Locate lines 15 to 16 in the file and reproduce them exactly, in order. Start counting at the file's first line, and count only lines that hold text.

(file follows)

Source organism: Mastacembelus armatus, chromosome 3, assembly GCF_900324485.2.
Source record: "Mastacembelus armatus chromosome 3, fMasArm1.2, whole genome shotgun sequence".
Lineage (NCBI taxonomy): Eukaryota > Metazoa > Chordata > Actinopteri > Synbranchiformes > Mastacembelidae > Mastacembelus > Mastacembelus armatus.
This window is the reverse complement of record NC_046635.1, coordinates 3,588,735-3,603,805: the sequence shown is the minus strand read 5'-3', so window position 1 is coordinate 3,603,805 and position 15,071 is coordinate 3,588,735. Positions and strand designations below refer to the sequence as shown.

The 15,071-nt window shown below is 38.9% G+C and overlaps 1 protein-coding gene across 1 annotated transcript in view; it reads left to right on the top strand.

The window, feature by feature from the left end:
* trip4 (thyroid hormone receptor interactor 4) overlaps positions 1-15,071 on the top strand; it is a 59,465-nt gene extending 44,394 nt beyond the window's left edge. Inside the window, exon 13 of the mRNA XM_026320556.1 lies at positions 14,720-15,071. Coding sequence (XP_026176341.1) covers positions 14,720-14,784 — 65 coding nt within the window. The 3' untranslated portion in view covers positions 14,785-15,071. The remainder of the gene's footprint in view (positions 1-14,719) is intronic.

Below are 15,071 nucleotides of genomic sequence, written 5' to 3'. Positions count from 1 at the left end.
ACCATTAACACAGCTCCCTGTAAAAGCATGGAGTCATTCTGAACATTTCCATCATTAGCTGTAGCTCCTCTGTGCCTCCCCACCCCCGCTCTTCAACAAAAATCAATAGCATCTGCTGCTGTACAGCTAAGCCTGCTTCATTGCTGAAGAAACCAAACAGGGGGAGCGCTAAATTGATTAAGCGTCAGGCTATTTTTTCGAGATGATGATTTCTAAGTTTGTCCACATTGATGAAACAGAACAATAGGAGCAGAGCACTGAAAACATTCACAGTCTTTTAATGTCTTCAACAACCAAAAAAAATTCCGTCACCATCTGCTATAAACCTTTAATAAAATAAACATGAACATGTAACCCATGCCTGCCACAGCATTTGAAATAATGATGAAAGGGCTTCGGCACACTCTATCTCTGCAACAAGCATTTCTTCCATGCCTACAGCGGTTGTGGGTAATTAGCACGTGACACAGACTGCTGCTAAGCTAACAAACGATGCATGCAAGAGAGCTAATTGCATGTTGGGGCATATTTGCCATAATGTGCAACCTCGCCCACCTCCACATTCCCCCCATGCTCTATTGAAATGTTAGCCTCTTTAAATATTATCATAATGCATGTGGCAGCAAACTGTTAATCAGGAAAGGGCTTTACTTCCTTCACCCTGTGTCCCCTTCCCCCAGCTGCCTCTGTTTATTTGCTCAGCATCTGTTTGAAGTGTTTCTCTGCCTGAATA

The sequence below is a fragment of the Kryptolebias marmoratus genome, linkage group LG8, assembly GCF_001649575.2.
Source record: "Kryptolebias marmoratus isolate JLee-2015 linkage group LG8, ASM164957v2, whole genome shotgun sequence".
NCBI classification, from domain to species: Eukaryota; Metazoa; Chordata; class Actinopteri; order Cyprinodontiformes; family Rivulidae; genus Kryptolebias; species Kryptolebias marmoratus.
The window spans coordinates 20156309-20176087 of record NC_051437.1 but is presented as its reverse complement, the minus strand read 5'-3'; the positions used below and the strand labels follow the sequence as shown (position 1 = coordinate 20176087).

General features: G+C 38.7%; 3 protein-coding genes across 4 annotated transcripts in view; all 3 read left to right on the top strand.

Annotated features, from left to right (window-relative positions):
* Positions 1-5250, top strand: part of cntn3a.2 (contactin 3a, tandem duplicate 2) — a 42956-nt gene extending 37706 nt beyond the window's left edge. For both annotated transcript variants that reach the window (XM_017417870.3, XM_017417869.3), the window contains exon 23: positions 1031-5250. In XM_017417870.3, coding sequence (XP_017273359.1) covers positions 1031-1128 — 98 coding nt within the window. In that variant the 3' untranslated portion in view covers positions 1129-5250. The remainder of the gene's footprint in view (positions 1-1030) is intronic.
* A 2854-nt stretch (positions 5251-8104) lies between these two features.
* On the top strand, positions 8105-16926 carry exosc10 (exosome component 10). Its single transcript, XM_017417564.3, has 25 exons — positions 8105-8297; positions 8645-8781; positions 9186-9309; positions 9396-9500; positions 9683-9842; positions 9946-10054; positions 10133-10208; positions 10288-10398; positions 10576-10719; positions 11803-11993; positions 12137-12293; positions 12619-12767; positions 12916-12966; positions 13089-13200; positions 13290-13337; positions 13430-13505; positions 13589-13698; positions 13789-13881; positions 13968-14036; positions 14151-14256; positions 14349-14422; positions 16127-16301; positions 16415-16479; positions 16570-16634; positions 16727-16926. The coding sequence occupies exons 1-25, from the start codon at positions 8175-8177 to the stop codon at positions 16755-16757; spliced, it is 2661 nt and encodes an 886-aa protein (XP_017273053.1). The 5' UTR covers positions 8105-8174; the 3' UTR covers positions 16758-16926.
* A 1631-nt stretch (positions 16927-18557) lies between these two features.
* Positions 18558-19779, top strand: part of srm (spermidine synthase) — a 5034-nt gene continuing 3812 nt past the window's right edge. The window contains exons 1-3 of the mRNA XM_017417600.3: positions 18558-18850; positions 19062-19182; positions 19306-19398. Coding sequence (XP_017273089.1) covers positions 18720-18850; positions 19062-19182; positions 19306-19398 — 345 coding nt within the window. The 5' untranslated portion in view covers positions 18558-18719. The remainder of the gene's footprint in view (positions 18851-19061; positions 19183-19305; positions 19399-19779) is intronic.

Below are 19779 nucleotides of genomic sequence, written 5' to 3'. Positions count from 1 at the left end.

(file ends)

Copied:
Annotated features, from left to right (window-relative positions):
* Positions 1-5250, top strand: part of cntn3a.2 (contactin 3a, tandem duplicate 2) — a 42956-nt gene extending 37706 nt beyond the window's left edge. For both annotated transcript variants that reach the window (XM_017417870.3, XM_017417869.3), the window contains exon 23: positions 1031-5250. In XM_017417870.3, coding sequence (XP_017273359.1) covers positions 1031-1128 — 98 coding nt within the window. In that variant the 3' untranslated portion in view covers positions 1129-5250. The remainder of the gene's footprint in view (positions 1-1030) is intronic.